A student at Loyola Marymount University, Carrillo is auditing courses to prove himself, hoping to become a full time student in the fall.
"I've always dreamed of going to college and I'm grateful that although I went through what I went through, that desire and dream never faded," Carrillo said.
Carrillo and his dream survived 20 years behind bars. At 16 years old, he was arrested and eventually convicted of murder for the drive by shooting of a Lynwood man, despite his father's testimony that he was at home with his son on the night of the shooting.
"There I was in cuffs, thinking this will end up on someone's desk that will review this, and it will be over soon," Carrillo said.
But it took 15 years of writing letters to dozens of attorneys before Carrillo got the legal help he needed, and another five years to get his conviction overturned.
Scott Wood, director of Loyola Law School's Center for Restorative Justice, and one of the many lawyers who helped Carrillo win his freedom, said Carrillo was convicted on the testimony of six witnesses who later recanted their version of what happened the night of the shooting.
"The prosecutor has said publically and on the record that Frankie Carrillo was a totally innocent man, and he knows the most about this case from the prosecution's side," Wood said.
Last March, Carrillo walked out of prison a free man. The district attorney's office dismissed the case in April.
But the bigger story may be how a teenager, wrongly accused of a heinous crime and ripped from the father he adored, managed to grow up in prison and still maintain a positive outlook on life.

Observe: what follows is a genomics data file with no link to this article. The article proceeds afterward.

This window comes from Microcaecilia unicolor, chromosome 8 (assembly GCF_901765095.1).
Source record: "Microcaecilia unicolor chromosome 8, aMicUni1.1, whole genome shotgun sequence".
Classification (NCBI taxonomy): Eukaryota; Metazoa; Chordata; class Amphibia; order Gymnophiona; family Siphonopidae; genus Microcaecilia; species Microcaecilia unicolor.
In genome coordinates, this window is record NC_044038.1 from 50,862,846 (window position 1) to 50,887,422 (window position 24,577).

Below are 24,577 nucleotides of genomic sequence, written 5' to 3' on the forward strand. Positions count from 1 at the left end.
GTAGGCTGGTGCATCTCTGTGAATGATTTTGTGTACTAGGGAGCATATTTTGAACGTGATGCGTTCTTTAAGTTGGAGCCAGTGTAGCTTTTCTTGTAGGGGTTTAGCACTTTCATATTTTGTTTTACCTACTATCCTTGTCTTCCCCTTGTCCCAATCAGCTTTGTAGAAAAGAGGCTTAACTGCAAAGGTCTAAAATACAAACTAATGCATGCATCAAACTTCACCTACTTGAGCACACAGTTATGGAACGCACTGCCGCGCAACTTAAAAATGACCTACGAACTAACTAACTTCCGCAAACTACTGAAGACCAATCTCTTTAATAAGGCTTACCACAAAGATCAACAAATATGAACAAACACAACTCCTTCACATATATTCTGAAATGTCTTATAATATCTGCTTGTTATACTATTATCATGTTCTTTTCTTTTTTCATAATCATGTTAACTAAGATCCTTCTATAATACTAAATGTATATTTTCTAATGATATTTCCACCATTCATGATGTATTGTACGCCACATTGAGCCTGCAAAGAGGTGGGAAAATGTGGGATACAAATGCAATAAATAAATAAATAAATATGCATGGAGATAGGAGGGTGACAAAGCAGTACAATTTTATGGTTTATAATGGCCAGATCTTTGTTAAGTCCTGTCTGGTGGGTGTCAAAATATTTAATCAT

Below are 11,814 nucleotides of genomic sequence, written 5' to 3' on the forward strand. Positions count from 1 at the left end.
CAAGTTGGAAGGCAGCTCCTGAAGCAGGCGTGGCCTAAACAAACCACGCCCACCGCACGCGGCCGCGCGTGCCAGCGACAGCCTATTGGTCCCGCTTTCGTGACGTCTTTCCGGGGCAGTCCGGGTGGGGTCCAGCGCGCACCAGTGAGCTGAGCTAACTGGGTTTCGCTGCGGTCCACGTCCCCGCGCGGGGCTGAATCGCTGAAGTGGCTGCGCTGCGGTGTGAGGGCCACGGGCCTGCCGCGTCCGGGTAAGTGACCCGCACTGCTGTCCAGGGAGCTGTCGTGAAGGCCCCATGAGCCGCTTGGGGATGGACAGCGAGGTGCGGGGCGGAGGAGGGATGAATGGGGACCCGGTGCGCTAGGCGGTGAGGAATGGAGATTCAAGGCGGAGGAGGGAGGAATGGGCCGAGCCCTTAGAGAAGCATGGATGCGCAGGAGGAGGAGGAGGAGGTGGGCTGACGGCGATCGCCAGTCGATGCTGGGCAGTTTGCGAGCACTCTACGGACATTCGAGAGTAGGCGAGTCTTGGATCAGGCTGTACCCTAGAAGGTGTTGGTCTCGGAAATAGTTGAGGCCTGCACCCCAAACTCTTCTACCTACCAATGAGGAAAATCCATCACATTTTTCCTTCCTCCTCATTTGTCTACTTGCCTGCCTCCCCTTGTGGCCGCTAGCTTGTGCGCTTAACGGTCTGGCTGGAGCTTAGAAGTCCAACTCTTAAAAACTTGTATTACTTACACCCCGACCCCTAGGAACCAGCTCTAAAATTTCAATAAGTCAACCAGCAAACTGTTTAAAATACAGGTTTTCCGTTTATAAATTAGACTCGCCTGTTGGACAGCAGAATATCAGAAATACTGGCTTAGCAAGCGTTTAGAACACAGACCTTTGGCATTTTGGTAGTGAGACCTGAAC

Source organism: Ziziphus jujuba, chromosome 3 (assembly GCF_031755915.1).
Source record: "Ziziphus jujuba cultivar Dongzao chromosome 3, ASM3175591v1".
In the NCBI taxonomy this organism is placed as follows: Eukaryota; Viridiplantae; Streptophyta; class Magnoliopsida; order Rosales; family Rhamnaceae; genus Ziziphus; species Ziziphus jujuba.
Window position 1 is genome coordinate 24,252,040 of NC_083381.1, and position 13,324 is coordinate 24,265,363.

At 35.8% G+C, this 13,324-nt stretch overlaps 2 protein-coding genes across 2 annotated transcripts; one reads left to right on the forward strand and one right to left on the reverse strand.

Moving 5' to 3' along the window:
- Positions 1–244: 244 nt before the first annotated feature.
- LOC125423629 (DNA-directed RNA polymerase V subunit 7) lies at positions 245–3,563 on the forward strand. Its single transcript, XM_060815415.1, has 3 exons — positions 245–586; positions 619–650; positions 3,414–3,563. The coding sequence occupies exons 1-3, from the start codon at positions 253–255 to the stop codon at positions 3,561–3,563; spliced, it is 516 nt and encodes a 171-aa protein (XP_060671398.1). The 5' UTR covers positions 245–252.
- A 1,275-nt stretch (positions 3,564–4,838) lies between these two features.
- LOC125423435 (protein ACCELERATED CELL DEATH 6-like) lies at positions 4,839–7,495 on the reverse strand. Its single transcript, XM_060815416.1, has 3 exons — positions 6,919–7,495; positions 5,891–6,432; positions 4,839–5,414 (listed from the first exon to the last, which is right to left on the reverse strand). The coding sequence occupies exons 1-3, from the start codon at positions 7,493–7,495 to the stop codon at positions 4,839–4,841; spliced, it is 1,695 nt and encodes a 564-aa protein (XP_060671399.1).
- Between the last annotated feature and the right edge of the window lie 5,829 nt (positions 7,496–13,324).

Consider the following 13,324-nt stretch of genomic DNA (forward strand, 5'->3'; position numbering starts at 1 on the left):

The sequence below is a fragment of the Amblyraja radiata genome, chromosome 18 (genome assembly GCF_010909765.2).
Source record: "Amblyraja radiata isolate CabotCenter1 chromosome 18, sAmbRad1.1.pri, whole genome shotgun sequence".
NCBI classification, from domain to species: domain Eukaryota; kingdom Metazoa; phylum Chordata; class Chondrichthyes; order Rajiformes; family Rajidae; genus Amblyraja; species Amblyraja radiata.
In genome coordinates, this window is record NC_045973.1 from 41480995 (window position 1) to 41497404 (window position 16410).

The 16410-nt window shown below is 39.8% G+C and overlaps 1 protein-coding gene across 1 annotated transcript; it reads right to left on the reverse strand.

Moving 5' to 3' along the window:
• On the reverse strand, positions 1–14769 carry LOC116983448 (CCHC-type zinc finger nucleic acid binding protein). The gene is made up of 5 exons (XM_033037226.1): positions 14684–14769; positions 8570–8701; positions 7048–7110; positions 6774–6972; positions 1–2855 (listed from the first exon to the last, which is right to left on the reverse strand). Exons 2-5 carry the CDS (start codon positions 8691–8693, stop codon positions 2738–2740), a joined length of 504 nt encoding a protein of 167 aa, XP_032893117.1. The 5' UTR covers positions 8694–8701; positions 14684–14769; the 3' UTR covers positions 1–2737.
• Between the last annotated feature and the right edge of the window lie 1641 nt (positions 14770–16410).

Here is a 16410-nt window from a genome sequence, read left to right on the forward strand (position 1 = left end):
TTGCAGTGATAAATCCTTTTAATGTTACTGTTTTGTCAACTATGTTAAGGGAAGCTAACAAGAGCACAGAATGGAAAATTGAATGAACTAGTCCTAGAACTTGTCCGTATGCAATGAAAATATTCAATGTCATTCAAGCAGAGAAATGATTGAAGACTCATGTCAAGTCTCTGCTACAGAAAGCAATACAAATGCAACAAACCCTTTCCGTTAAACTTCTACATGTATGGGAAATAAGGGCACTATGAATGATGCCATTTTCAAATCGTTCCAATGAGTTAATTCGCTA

"I think one of the mysteries of all this is the fact that prison didn't destroy my soul and I give my dad a lot of credit for that," Carrillo said.
Despite his incarceration, Carrillo has few regrets. But he wishes his father, who died recently, could have been alive to see his release from prison. Still, he has made many friends along the way, including Wood, who has taken Carrillo into his home and paved the way for him to attend classes at LMU.
"I think he's the kind of guy that draws people to him," Wood said. "He's got a lot of people around him who love him, and that sustains him."
Besides attending classes at LMU, Carrillo volunteers with Death Penalty Focus, a non-profit group that supports overturning the death penalty in California. For them, Carrillo tells his story as evidence that the justice system doesn't always get it right.